Jones: We Can’t Let HBCU Suit Go to Supreme Court

House Speaker Adrienne A. Jones (D-Baltimore County) discusses top legislative issues at the Annapolis Summit hosted by The Daily Record in Annapolis on Wednesday. Photo by Danielle E. Gaines.

Maryland’s top legislators on Wednesday committed to attempting to find a legislative solution to a 13-year lawsuit filed against the state by alumni and supporters of Maryland’s historically black colleges and universities.

House Speaker Adrienne A. Jones (D-Baltimore County) said lawmakers are planning to introduce a bill in an attempt to settle the case this legislative session.

“It’s important we try to get this done because we don’t want to have this go on to the Supreme Court,” Jones said Wednesday morning at the Annapolis Summit hosted by The Daily Record. “Because if you look at the makeup of the Supreme Court we have now, it never, never would happen.”

The Coalition for Equity and Excellence in Maryland Higher Education first filed its case in 2006, alleging that the state had failed to dismantle vestiges of segregated higher education, including by underfunding the state’s four historically black institutions and by allowing traditionally white state universities to continue creating new degree programs that were duplicative of programs at HBCUs. A federal judge concluded that the state unnecessarily allowed program duplication and ordered negotiations on a fair settlement of the case.

After several rounds of failed court-ordered mediation to determine a remedial payment from the state, the coalition’s attorney wrote a direct appeal to lawmakers this summer.

A coalition of advocates and alumni from the HBCUs – Morgan State, Coppin State, Bowie State and the University of Maryland Eastern Shore – is willing to settle the case for a $577 million funding commitment spread over “a reasonable time period,” Michael D. Jones wrote to legislative leaders.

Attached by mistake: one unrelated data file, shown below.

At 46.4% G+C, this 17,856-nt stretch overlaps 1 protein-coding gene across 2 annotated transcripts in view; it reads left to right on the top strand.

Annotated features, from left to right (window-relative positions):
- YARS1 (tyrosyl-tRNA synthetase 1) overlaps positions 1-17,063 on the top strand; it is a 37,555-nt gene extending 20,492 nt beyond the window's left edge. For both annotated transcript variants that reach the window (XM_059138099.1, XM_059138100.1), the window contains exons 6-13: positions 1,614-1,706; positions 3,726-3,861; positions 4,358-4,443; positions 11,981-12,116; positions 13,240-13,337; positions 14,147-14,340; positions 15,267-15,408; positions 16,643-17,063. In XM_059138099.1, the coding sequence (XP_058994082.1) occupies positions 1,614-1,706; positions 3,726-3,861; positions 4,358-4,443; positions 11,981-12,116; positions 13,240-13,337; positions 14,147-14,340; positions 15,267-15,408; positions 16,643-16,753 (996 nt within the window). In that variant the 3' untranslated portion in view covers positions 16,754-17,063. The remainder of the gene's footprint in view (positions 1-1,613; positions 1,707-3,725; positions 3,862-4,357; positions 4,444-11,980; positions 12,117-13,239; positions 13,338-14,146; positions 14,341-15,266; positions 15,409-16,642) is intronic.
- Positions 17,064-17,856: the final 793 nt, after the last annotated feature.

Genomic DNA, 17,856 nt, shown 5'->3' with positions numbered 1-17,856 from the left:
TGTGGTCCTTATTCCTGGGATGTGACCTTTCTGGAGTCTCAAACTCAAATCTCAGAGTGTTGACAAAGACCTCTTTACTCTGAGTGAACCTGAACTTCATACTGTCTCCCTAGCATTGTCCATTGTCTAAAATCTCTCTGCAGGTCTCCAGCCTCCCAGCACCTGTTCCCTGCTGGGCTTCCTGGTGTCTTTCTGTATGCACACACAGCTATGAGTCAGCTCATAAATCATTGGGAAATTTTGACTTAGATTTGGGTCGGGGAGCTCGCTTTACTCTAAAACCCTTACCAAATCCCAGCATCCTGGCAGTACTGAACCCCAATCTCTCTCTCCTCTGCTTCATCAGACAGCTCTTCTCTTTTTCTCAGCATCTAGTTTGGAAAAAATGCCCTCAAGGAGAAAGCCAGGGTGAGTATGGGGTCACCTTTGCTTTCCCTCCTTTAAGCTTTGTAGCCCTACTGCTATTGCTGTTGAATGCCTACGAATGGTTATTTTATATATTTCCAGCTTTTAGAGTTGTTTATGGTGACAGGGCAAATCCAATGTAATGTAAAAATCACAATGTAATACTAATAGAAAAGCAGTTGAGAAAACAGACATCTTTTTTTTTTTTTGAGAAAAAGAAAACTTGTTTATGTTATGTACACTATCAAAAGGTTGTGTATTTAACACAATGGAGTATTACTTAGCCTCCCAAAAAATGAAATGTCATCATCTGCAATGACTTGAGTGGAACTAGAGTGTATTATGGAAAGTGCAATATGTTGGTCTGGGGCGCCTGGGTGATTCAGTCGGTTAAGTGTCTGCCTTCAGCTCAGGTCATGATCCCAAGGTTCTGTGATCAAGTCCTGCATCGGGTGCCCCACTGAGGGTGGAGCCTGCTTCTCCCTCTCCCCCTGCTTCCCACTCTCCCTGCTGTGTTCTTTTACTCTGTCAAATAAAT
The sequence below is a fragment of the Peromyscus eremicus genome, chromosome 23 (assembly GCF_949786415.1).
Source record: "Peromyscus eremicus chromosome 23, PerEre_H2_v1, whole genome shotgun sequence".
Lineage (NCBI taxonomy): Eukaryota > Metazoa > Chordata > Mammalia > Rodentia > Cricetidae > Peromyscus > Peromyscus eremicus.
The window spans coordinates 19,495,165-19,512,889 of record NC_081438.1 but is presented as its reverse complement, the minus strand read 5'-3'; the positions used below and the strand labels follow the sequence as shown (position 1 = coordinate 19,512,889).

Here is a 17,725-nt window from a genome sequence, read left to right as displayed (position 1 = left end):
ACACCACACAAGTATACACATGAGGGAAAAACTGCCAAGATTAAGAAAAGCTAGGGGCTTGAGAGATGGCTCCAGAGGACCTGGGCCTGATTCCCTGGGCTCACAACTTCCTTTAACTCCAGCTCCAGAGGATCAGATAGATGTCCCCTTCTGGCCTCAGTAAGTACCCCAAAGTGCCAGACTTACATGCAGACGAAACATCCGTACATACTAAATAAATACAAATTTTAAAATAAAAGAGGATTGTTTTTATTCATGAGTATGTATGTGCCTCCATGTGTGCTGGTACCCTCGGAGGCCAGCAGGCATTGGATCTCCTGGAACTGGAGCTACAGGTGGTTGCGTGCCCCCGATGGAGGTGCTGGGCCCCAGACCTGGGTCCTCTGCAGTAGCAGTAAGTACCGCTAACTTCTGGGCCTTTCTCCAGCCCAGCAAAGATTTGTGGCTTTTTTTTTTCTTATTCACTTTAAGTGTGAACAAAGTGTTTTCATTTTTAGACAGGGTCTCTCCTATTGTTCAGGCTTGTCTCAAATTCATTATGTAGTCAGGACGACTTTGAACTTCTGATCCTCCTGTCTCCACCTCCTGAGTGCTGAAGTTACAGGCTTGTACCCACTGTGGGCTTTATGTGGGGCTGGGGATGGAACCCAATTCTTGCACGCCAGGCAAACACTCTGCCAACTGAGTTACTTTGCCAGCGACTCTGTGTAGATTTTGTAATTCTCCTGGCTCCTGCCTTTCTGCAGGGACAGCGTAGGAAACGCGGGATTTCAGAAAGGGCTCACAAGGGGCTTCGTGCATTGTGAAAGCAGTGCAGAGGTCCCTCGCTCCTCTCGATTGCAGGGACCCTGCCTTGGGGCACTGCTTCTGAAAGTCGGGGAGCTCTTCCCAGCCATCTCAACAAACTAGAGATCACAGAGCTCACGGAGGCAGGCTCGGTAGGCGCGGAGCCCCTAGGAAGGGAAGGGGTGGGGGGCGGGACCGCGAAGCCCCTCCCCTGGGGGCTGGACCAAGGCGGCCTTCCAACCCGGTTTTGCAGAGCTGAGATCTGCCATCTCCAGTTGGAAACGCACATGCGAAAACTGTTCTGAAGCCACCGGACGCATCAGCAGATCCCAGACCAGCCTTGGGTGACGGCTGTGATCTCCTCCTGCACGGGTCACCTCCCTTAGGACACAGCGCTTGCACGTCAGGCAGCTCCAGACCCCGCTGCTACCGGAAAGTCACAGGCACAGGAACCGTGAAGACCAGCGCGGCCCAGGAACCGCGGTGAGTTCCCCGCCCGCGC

The Hogan administration countered with a $200 million offer, which the Legislative Black Caucus has called inadequate.

Senate President Bill Ferguson (D-Baltimore City) said discussions and debates about the case have been part of the conversation since he was first elected and settling the case now is imperative.

“The uncertainty has created a real challenge for us to set up our higher ed institutions for success today,” he said. “…Getting through this HBCU lawsuit and finding a way to get to a settlement I think should be a core priority moving forward. And we will work very closely with the House to do whatever we can to solve this question so that we can start having real conversations about the future of higher ed in Maryland.”

Members of the Legislative Black Caucus said at a news conference Wednesday that settling the case is a top priority for them.

Sen. Charles E. Sydnor III (D-Baltimore County) said he would like to have at least three pieces of legislation on the table that will touch on issues surrounding the treatment of HBCUs in the state, including measures to address program duplication and to appropriate the $577 million proposed settlement.

Sydnor, who was sworn into the Senate chamber Wednesday morning after a five-year stint in the House, has advocated for the state’s HBCUs for years and organized a rally to call for a settlement of the case in the fall.

“All of us in this room want a first-class education system here in the state of Maryland. Every last one of us,” Legislative Black Caucus Chairman Darryl Barnes (D-Prince George’s) said Wednesday. “But for me, you can’t have a first-class education system without talking about our higher education institutions. And our higher institutions include our four HBCUs here in the state of Maryland that are disproportionately not receiving what they should.”

Hannah Gaskill contributed to this report.

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